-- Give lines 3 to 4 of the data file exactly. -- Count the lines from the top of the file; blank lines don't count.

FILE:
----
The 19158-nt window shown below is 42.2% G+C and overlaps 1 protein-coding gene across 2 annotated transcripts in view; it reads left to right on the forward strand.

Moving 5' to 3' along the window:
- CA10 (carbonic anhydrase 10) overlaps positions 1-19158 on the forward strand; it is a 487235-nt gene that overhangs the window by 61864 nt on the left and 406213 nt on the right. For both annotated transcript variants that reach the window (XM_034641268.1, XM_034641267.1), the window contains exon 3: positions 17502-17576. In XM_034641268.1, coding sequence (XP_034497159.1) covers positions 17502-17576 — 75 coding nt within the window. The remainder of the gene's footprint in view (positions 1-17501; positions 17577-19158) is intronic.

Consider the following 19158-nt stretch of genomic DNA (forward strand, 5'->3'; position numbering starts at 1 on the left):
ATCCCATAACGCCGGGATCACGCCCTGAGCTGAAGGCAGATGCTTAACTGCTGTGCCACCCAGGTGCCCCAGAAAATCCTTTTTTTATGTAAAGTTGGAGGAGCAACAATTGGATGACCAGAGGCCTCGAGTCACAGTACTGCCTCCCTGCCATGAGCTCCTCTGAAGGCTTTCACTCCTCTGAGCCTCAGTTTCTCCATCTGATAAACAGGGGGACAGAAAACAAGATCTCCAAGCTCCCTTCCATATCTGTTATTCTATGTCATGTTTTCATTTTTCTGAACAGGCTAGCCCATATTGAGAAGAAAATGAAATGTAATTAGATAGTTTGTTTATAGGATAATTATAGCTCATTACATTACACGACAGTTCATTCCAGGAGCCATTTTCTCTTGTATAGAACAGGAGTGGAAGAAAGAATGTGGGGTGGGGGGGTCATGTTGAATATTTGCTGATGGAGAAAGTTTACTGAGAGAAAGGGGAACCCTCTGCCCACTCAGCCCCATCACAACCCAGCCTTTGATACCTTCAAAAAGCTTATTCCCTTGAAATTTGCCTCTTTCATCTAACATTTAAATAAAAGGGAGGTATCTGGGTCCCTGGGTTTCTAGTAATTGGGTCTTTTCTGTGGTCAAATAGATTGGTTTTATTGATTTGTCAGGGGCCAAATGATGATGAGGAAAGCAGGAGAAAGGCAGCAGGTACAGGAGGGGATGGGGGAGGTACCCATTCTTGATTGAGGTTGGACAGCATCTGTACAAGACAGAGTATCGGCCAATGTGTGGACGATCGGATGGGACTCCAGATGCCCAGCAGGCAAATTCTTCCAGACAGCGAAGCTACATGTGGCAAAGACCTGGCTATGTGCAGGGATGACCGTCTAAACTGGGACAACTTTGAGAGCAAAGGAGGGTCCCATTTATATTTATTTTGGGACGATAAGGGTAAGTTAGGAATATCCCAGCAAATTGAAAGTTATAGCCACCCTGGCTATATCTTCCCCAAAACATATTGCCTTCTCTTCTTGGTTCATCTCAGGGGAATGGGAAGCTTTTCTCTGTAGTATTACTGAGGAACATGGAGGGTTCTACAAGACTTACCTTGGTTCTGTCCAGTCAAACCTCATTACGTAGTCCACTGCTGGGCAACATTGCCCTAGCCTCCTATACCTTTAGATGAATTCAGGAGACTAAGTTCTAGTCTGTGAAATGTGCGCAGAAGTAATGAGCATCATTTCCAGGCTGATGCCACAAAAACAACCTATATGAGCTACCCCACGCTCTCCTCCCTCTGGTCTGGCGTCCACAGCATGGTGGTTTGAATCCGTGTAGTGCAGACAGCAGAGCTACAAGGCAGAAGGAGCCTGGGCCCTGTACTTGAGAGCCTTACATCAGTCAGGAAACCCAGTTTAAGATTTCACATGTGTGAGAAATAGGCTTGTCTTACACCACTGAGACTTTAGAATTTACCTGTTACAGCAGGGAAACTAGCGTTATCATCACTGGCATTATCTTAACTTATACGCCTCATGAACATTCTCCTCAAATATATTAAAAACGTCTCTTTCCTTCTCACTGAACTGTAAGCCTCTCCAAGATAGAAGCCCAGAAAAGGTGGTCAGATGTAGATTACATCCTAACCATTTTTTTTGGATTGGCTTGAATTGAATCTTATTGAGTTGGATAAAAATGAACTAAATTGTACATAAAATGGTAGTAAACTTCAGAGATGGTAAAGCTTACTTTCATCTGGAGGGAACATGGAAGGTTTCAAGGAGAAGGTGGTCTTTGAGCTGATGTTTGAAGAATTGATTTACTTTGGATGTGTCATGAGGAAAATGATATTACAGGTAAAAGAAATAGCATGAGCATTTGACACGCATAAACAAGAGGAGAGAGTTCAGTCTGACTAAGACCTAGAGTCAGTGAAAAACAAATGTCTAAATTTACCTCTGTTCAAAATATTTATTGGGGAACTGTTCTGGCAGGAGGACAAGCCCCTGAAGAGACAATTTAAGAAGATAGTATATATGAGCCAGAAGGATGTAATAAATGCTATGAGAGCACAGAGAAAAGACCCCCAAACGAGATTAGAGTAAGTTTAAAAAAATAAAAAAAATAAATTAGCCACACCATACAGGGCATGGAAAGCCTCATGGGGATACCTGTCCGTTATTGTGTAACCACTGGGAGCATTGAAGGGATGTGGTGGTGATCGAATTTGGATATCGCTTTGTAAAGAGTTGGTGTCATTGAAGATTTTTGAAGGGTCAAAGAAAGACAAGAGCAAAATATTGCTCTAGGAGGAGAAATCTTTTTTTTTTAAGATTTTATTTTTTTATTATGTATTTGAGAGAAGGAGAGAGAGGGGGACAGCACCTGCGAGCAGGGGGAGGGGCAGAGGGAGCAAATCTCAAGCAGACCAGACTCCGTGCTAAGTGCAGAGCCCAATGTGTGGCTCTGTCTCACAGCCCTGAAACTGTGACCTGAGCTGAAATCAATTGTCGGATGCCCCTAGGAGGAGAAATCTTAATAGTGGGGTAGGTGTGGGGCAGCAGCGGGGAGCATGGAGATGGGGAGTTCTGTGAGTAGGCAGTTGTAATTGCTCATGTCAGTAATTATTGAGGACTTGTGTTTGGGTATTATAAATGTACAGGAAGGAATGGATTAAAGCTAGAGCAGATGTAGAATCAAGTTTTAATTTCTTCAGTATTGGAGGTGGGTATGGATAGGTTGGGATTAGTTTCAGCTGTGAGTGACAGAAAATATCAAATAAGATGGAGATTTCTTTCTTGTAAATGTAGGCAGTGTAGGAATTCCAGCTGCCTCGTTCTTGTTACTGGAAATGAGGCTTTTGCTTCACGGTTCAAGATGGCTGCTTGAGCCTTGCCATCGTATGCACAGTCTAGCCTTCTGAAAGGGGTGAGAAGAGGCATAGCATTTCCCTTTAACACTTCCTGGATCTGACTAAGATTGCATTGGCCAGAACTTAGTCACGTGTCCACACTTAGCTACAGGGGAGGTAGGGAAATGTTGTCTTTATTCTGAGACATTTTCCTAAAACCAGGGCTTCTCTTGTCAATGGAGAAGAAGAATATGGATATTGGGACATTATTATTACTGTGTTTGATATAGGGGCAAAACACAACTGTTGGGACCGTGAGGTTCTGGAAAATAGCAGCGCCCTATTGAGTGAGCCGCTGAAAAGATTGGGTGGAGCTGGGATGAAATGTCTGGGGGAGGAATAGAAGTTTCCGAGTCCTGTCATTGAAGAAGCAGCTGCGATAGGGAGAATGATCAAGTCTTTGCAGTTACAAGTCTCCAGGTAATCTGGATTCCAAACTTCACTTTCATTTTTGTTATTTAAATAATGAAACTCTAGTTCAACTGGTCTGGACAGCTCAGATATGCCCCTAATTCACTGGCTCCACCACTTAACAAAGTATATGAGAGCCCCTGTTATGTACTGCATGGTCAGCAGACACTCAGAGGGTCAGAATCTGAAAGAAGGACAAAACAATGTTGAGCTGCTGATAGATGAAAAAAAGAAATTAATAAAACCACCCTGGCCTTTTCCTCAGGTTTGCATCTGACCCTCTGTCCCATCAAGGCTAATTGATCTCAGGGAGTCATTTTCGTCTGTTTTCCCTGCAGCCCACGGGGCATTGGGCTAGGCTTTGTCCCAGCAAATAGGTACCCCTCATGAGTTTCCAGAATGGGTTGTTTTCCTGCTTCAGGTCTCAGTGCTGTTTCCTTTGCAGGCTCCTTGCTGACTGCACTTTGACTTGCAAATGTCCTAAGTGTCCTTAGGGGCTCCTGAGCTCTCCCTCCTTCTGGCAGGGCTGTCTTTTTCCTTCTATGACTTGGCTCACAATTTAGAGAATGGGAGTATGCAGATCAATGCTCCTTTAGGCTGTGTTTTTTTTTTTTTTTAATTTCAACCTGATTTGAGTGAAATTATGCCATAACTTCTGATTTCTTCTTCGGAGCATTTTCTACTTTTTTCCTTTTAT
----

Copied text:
- CA10 (carbonic anhydrase 10) overlaps positions 1-19158 on the forward strand; it is a 487235-nt gene that overhangs the window by 61864 nt on the left and 406213 nt on the right. For both annotated transcript variants that reach the window (XM_034641268.1, XM_034641267.1), the window contains exon 3: positions 17502-17576. In XM_034641268.1, coding sequence (XP_034497159.1) covers positions 17502-17576 — 75 coding nt within the window. The remainder of the gene's footprint in view (positions 1-17501; positions 17577-19158) is intronic.

Consider the following 19158-nt stretch of genomic DNA (forward strand, 5'->3'; position numbering starts at 1 on the left):